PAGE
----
The Fenix Underground, a mainstay on the Seattle nightclub scene for more than a decade, has filed for Chapter 11 bankruptcy. The club, known for...
The Fenix Underground, a mainstay on the Seattle nightclub scene for more than a decade, has filed for Chapter 11 bankruptcy.
The club, known for booking local and national rock acts, is still open for business as it reorganizes. But only a few events appear on the calendar at www.fenixunderground.com.
“The problems that led to this are related to past locations,” said club general manager Jules Cooper. “We do have the ability to pay our current month-to-month costs, plus we have extra. We intend to be out of bankruptcy in eight to 10 months.”
The Fenix was originally in Pioneer Square’s Cadillac Hotel, at South Jackson Street and Second Avenue South. It was forced to move after the Nisqually earthquake on Feb. 28, 2001.
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The Fenix remained in Pioneer Square, reopening in 2003 at 109 S. Washington St. Three years later, however, then-co-owner Rick Wyatt said he was having trouble filling the club and was considering a move.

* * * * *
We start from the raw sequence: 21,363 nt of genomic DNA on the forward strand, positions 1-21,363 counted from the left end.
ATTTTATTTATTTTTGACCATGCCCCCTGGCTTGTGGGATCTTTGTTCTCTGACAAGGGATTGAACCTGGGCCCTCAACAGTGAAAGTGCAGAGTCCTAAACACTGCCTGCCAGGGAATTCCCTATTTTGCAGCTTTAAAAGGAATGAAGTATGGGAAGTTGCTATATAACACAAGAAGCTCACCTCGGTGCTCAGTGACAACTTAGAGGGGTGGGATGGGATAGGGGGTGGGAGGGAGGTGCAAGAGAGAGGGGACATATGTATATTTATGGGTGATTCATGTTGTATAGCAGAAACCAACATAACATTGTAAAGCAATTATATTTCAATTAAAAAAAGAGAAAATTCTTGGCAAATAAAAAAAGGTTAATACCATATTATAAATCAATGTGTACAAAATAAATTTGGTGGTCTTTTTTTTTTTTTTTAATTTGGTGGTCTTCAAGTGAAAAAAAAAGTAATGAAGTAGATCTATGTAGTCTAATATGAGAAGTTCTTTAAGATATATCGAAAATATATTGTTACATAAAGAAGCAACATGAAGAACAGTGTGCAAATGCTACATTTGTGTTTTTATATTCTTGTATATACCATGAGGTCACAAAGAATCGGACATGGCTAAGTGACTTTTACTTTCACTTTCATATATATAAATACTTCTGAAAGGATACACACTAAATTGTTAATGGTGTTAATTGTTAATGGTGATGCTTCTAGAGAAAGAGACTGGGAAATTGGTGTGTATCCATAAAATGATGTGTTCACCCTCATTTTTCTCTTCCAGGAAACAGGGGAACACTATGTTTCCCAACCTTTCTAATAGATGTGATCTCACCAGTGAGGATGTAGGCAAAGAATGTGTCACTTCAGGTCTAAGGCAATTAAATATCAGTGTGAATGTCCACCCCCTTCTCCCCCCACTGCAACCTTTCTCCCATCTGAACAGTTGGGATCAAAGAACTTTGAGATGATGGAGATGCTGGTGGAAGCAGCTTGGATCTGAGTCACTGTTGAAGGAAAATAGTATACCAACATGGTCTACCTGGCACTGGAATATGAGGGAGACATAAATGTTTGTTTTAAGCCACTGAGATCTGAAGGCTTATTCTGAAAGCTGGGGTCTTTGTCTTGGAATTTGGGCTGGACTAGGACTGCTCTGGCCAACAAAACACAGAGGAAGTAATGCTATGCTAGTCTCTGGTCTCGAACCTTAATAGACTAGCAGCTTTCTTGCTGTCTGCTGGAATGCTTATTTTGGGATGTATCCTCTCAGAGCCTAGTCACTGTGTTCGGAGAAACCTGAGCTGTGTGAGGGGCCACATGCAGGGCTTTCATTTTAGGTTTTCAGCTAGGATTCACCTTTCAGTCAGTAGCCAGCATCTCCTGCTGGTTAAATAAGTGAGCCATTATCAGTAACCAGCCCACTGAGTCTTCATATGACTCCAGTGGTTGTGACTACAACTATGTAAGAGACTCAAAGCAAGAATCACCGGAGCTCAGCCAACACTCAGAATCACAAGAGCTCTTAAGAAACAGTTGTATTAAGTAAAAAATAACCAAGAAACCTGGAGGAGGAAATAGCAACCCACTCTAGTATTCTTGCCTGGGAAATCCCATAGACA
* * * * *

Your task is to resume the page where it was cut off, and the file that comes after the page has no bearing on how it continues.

The Fenix relocated again last fall to its current spot at 1700 First Ave. S., south of Safeco Field. The 22,000-square-foot venue has a lounge and concert room with a 1,700-plus capacity.
Cooper said Wyatt was no longer one of the club’s several partners, which at one point included actor John Corbett, known for TV shows such as “Northern Exposure.”
The bankruptcy petition, filed Tuesday, said the Fenix has liabilities between $100,001 and $1 million, and one to 49 creditors. Some debt, Cooper said, is connected to the Federal Emergency Management Agency. He would not elaborate.
“We’ve got a solid chance of getting through it,” he said.
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